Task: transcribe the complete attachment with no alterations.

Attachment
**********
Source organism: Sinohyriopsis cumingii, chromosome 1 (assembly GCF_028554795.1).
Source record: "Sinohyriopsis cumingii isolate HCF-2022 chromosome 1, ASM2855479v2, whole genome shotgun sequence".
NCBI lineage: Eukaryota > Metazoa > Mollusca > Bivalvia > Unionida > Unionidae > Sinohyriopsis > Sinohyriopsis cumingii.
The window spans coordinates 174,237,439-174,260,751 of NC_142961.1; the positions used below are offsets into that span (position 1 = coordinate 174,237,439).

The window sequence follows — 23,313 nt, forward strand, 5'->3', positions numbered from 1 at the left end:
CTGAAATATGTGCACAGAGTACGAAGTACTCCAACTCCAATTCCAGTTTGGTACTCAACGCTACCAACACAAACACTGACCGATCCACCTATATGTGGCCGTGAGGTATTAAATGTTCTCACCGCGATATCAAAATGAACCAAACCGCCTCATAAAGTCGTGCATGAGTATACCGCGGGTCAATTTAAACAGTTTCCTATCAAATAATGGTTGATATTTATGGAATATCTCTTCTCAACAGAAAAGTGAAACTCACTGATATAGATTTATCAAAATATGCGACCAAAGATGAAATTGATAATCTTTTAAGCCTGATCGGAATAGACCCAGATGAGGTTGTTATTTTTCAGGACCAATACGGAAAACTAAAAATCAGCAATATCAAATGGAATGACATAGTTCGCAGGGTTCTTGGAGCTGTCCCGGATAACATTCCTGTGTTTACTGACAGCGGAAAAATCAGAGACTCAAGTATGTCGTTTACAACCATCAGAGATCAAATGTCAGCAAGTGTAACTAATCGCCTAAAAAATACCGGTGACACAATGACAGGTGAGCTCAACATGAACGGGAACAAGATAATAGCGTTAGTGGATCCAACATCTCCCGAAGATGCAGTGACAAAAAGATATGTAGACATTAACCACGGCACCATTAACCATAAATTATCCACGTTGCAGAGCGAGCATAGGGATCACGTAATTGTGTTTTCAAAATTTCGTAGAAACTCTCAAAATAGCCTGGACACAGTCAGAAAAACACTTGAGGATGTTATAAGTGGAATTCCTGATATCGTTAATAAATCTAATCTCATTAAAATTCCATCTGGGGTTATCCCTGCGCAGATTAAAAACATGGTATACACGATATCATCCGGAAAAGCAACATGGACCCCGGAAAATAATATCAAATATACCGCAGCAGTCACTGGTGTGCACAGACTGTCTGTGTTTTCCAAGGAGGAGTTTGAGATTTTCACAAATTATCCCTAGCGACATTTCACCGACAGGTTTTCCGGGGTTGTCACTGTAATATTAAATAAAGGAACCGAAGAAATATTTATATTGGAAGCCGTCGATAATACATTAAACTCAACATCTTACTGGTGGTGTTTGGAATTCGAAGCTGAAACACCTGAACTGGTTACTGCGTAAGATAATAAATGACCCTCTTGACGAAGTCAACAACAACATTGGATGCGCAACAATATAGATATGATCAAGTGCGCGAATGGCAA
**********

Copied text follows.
Source organism: Sinohyriopsis cumingii, chromosome 1 (assembly GCF_028554795.1).
Source record: "Sinohyriopsis cumingii isolate HCF-2022 chromosome 1, ASM2855479v2, whole genome shotgun sequence".
NCBI lineage: Eukaryota > Metazoa > Mollusca > Bivalvia > Unionida > Unionidae > Sinohyriopsis > Sinohyriopsis cumingii.
The window spans coordinates 174,237,439-174,260,751 of NC_142961.1; the positions used below are offsets into that span (position 1 = coordinate 174,237,439).

The window sequence follows — 23,313 nt, forward strand, 5'->3', positions numbered from 1 at the left end:
CTGAAATATGTGCACAGAGTACGAAGTACTCCAACTCCAATTCCAGTTTGGTACTCAACGCTACCAACACAAACACTGACCGATCCACCTATATGTGGCCGTGAGGTATTAAATGTTCTCACCGCGATATCAAAATGAACCAAACCGCCTCATAAAGTCGTGCATGAGTATACCGCGGGTCAATTTAAACAGTTTCCTATCAAATAATGGTTGATATTTATGGAATATCTCTTCTCAACAGAAAAGTGAAACTCACTGATATAGATTTATCAAAATATGCGACCAAAGATGAAATTGATAATCTTTTAAGCCTGATCGGAATAGACCCAGATGAGGTTGTTATTTTTCAGGACCAATACGGAAAACTAAAAATCAGCAATATCAAATGGAATGACATAGTTCGCAGGGTTCTTGGAGCTGTCCCGGATAACATTCCTGTGTTTACTGACAGCGGAAAAATCAGAGACTCAAGTATGTCGTTTACAACCATCAGAGATCAAATGTCAGCAAGTGTAACTAATCGCCTAAAAAATACCGGTGACACAATGACAGGTGAGCTCAACATGAACGGGAACAAGATAATAGCGTTAGTGGATCCAACATCTCCCGAAGATGCAGTGACAAAAAGATATGTAGACATTAACCACGGCACCATTAACCATAAATTATCCACGTTGCAGAGCGAGCATAGGGATCACGTAATTGTGTTTTCAAAATTTCGTAGAAACTCTCAAAATAGCCTGGACACAGTCAGAAAAACACTTGAGGATGTTATAAGTGGAATTCCTGATATCGTTAATAAATCTAATCTCATTAAAATTCCATCTGGGGTTATCCCTGCGCAGATTAAAAACATGGTATACACGATATCATCCGGAAAAGCAACATGGACCCCGGAAAATAATATCAAATATACCGCAGCAGTCACTGGTGTGCACAGACTGTCTGTGTTTTCCAAGGAGGAGTTTGAGATTTTCACAAATTATCCCTAGCGACATTTCACCGACAGGTTTTCCGGGGTTGTCACTGTAATATTAAATAAAGGAACCGAAGAAATATTTATATTGGAAGCCGTCGATAATACATTAAACTCAACATCTTACTGGTGGTGTTTGGAATTCGAAGCTGAAACACCTGAACTGGTTACTGCGTAAGATAATAAATGACCCTCTTGACGAAGTCAACAACAACATTGGATGCGCAACAATATAGATATGATCAAGTGCGCGAATGGCAA